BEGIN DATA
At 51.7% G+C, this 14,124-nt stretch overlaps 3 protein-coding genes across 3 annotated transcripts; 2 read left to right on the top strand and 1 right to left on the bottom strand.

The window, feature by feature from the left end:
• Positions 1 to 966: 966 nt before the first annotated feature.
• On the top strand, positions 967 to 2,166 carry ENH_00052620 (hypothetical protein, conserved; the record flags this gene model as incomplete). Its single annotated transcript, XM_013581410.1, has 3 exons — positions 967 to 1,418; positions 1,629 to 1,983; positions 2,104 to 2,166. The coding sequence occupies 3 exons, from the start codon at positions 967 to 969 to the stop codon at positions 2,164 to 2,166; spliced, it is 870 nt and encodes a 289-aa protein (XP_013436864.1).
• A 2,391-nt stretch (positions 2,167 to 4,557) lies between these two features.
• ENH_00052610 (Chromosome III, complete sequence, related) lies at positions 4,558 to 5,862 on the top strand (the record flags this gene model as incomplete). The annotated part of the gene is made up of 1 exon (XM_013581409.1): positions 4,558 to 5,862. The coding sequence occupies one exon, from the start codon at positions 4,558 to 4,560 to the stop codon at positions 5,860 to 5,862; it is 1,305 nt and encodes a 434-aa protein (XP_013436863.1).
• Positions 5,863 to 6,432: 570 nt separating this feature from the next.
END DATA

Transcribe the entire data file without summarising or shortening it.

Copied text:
At 51.7% G+C, this 14,124-nt stretch overlaps 3 protein-coding genes across 3 annotated transcripts; 2 read left to right on the top strand and 1 right to left on the bottom strand.

The window, feature by feature from the left end:
• Positions 1 to 966: 966 nt before the first annotated feature.
• On the top strand, positions 967 to 2,166 carry ENH_00052620 (hypothetical protein, conserved; the record flags this gene model as incomplete). Its single annotated transcript, XM_013581410.1, has 3 exons — positions 967 to 1,418; positions 1,629 to 1,983; positions 2,104 to 2,166. The coding sequence occupies 3 exons, from the start codon at positions 967 to 969 to the stop codon at positions 2,164 to 2,166; spliced, it is 870 nt and encodes a 289-aa protein (XP_013436864.1).
• A 2,391-nt stretch (positions 2,167 to 4,557) lies between these two features.
• ENH_00052610 (Chromosome III, complete sequence, related) lies at positions 4,558 to 5,862 on the top strand (the record flags this gene model as incomplete). The annotated part of the gene is made up of 1 exon (XM_013581409.1): positions 4,558 to 5,862. The coding sequence occupies one exon, from the start codon at positions 4,558 to 4,560 to the stop codon at positions 5,860 to 5,862; it is 1,305 nt and encodes a 434-aa protein (XP_013436863.1).
• Positions 5,863 to 6,432: 570 nt separating this feature from the next.